Law guide: Workplace

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Holiday entitlement

Holiday entitlement

Holiday entitlements

All workers have a statutory right to at least 5.6 weeks' paid annual leave (that's 28 days' paid holiday if you work five days a week). Note that this statutory right to annual leave is capped at 28 days' paid holiday, which means that you are not entitled to any more than this if you work for more than five days a week.

The basics of holiday rights

There is a minimum right to paid holiday, your employer may offer more than this. The main things you should know about holiday rights are:

  • You get a minimum of 5.6 weeks' (prorated for part time workers) paid holiday per year
  • You start building up holiday as soon as you start work
  • Your employer can control when you take your holiday
  • You get paid your 'normal pay' for your holiday (which must include payments for any overtime and commission)
  • When you finish a job, you get paid for any holiday you've not taken

In order to qualify for the right to annual leave you need to be classed as a worker. If you're self-employed, you have no statutory right to paid annual leave.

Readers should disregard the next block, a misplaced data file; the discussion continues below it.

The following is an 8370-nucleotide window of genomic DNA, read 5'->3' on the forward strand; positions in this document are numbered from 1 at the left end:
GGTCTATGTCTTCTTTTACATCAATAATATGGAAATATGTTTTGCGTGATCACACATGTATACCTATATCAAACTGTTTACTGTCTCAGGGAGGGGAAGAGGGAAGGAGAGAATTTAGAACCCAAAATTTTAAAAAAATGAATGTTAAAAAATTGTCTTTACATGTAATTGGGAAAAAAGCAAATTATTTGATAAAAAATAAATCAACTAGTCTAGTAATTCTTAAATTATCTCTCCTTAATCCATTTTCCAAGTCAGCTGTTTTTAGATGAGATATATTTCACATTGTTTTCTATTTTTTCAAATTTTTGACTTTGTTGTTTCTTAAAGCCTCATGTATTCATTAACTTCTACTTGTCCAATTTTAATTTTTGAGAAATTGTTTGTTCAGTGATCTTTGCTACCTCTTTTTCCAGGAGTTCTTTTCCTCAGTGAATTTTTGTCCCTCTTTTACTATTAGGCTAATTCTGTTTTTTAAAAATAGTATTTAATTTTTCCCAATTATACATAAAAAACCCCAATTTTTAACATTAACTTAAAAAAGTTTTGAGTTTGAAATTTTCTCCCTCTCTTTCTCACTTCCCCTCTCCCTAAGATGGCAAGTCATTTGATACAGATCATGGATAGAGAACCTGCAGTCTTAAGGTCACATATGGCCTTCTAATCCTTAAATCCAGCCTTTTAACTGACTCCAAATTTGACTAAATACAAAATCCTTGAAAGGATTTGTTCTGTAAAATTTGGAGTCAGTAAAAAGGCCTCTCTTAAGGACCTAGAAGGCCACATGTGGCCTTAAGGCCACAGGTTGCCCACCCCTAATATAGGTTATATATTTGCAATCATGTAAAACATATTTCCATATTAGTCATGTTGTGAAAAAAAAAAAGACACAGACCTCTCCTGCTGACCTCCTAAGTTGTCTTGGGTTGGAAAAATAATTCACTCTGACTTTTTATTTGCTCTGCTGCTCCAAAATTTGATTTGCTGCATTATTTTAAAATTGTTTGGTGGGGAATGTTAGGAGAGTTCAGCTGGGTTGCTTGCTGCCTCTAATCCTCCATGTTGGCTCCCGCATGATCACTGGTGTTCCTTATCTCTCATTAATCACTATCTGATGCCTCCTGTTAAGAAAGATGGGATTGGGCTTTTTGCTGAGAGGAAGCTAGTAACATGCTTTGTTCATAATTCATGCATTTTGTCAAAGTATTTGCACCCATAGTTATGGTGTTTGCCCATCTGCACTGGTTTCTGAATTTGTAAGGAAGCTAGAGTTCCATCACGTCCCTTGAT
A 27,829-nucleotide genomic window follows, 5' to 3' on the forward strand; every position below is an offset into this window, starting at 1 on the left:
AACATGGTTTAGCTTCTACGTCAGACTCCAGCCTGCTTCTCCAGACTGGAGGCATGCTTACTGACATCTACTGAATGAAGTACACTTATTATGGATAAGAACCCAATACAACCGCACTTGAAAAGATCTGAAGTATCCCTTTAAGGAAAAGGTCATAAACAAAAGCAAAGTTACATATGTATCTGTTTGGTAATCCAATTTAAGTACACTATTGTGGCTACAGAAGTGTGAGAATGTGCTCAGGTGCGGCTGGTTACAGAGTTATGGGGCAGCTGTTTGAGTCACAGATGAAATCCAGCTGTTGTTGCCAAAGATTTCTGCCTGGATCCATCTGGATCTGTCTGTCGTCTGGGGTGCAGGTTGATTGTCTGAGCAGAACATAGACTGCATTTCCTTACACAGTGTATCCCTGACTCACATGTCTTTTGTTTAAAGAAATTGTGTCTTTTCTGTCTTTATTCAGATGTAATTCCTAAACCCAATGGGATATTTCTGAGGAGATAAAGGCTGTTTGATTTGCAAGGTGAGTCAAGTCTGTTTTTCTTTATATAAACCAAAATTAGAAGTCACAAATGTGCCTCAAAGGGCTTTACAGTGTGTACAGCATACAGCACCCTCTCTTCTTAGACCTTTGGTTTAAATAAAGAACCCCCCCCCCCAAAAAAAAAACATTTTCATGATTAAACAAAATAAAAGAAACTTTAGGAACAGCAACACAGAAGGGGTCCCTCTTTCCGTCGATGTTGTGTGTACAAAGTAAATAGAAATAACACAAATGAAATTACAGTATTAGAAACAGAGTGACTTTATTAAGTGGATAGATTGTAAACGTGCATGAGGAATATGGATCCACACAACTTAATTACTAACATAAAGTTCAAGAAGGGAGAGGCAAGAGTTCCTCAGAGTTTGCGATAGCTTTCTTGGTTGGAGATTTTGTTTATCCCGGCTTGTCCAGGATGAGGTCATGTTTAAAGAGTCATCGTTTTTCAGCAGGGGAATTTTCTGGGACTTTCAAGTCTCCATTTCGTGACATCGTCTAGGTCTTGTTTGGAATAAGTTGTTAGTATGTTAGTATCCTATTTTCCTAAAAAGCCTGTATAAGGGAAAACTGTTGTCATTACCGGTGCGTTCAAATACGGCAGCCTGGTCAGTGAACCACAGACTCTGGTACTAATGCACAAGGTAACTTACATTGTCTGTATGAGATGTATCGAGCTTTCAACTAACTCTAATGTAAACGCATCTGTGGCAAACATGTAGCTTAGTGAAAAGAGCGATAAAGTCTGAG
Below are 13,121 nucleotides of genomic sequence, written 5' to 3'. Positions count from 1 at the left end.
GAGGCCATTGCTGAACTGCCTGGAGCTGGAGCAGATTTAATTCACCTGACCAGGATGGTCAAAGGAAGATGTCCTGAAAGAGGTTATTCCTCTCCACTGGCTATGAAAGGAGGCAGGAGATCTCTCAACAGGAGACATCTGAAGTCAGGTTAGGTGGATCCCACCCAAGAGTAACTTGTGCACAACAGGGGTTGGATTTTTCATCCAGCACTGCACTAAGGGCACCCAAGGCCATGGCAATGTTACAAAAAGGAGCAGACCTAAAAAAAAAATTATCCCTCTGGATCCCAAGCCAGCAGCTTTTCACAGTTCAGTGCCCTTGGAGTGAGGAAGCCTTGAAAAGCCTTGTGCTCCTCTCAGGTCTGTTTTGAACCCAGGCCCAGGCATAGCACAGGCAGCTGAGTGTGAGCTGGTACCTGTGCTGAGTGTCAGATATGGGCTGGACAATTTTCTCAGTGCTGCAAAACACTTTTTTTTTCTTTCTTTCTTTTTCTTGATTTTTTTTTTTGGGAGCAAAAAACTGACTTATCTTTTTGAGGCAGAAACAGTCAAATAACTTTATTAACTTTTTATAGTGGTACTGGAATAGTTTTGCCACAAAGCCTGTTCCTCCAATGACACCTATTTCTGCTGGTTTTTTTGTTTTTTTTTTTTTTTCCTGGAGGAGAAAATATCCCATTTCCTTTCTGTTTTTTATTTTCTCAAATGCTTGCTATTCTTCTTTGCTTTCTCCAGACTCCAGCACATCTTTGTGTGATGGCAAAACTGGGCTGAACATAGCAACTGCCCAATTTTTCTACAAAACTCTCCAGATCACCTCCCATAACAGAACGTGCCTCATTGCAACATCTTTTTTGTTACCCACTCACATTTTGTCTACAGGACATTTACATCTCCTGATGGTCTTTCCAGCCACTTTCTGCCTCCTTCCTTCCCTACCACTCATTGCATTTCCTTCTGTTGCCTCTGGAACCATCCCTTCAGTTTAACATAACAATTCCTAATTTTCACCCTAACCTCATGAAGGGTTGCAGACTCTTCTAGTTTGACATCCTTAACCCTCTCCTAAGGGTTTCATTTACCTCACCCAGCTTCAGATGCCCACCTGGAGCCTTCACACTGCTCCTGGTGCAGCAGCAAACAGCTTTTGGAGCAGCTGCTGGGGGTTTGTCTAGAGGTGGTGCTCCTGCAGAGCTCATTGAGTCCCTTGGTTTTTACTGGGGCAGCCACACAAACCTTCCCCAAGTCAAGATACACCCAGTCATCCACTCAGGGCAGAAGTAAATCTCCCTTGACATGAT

Public and bank holidays

You do not have a statutory right to paid leave on bank and public holidays. If paid leave is given on a bank or public holiday, this can count towards your 5.6 weeks' minimum holiday entitlement.

If you work on a bank or public holiday, there is no automatic right to an enhanced pay rate. What you get paid depends on your contract of employment.

If full-time workers get paid leave on a public holiday, part-timers who don't normally work on that day have the right to paid time off on another day, proportionate to the hours they work.

What to do if you have problems

If you're not getting your full holiday entitlement, speak to your employer. If you have an employee representative (for example, a trade union official) you can ask for their help. Follow the procedures given in the article about sorting out work problems. If this doesn't help, you can complain to an employment tribunal (or industrial tribunal in Northern Ireland).

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